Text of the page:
​Recent changes

Under the provisions of the Legal Profession Uniform Law, the Legal Services Council makes and amends Rules as required to refine and improve the operation of the Uniform Law. Recent changes are listed below.

New barristers' CPD rule

On 6 December 2019, after consultation with all Australian Bars, regulatory authorities in NSW, Victoria and Western Australia, and the public, the Legal Services Council (LSC) made the Legal Profession Uniform Continuing Professional Development (Barristers) Amendment (CPD Activity) Rule 2019 (Rule) under s 419 of the Legal Profession Uniform Law 2014 (Uniform Law). The Rule amends rules 5 and 6 and creates a new rule 6A of the Legal Profession Uniform Continuing Professional Development (Barristers) Rules 2015. It commenced on 13 December 2019.

The LSC is concerned that the high standards of the profession are maintained and quality services continue to be rendered to consumers, by CPD points being allocated only to activities that are current, relevant and likely to increase the knowledge and skills of legal practitioners. 

The effect of the Rule is to provide barristers with:

  • Clarity about the qualitative content of a CPD activity - by plainly stating that a CPD activity must be relevant to the barrister's professional development needs in relation to the barrister's practice of the law.

  • Guidance about the types of activities in various formats that may comprise a CPD activity - by creating a list of the same.

Amendment of the Uniform General Rules supporting Chapter 4 of the Uniform Law

On 6 December 2019, after consulting widely with stakeholders and the public, the Legal Services Council (LSC) made the Legal Profession Uniform General Amendment (Miscellaneous) Rule 2019 (Rule) under s 419 of the Legal Profession Uniform Law 2014 (Uniform Law). As well as clarifying the usual duration of a practising certificate, the Rule amends the Uniform General Rules (UGRs) that support various provisions in Chapter 4 of the Uniform Law, specifically UGRs 17, 38, 54, 63, 64 and 93; and creates new UGRs 91E and 95A.  It commenced on 13 December 2019.

The effect of the amendments is to:

  • Clarify the duration of a practising certificate that is not suspended, cancelled or surrendered - to expressly include 30 June as its last day.
  • Assist solicitors of law practices holding money received in certain circumstances for investment purposes and/or money received pursuant to a written direction, to comply with their obligations regarding these types of trust money - by creating new categories to account for them.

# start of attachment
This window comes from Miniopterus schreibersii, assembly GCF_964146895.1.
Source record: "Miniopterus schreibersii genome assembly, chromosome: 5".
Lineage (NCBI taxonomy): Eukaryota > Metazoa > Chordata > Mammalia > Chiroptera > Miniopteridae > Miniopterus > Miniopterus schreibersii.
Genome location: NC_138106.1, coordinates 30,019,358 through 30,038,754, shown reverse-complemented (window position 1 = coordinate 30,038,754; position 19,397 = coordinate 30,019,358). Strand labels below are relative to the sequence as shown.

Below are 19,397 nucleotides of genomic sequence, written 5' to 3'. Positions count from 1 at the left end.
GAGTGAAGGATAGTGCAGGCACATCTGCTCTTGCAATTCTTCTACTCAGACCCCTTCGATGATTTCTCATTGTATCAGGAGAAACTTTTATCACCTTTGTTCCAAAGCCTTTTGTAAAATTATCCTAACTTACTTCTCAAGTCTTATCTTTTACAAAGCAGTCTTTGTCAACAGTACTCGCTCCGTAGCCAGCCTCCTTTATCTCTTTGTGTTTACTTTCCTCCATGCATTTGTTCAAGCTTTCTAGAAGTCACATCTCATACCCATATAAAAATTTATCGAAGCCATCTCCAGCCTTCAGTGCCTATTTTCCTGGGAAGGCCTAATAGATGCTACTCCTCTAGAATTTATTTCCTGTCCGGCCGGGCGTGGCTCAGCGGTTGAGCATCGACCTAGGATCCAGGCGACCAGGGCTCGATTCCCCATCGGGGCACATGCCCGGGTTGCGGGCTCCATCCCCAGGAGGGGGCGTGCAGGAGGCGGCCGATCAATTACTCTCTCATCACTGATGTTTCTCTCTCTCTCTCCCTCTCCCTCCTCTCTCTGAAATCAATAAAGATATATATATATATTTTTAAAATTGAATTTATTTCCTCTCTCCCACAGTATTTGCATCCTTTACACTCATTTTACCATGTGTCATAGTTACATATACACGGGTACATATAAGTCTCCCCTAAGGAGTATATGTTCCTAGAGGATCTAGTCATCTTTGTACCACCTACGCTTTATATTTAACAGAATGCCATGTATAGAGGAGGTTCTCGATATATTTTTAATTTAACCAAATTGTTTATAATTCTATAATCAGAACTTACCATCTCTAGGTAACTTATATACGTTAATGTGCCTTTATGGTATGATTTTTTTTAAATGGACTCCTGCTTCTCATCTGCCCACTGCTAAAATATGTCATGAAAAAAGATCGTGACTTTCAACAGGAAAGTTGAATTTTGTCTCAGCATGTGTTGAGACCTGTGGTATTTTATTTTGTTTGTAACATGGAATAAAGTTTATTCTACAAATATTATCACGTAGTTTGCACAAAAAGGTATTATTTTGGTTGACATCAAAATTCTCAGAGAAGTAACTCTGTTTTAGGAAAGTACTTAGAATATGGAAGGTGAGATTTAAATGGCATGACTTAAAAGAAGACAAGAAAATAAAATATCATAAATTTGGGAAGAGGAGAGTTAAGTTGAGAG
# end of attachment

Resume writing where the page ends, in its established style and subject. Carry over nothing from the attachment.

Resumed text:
• Promote efficiency, certainty and safety in complying with a client's directions to withdraw controlled moneys - by creating a hierarchy of authorised people who may withdraw money from the relevant controlled money account if the principal of the law practice is unavailable.

  • Promote clarity and accountability - by specifying the details a law practice must record when payments are made from a controlled money account.

  • Enhance order and transparency - by mandating that a solicitor's law practice opens and maintains a file for each matter.

  • Save solicitors' time and increase the efficiency of routine auditing - by mandating that a law practice record the location of any regulated property related to a matter in the register of files opened.

  • Allow efficient auditing and file transfer by setting a standard as to how registers of files opened, registers of safe custody documents and registers of financial interests are to be maintained -  including legibly, in English and accessible at all times to an external intervenor, an investigator and a person conducting a compliance audit.

Legal Profession Uniform Law Application Amendment Act 2019 (Vic)

On 17 September 2019, the Legal Profession Uniform Law Application Amendment Act 2019 (Vic) was given the Royal Assent, officially paving the way for Western Australia to become the third jurisdiction to join the Uniform Law Scheme. Part 2 of the Bill, which deals with changes to the governance arrangements for the Legal Services Council, commenced on proclamation, in order to synchronize with the passage of the Western Australian Application legislation.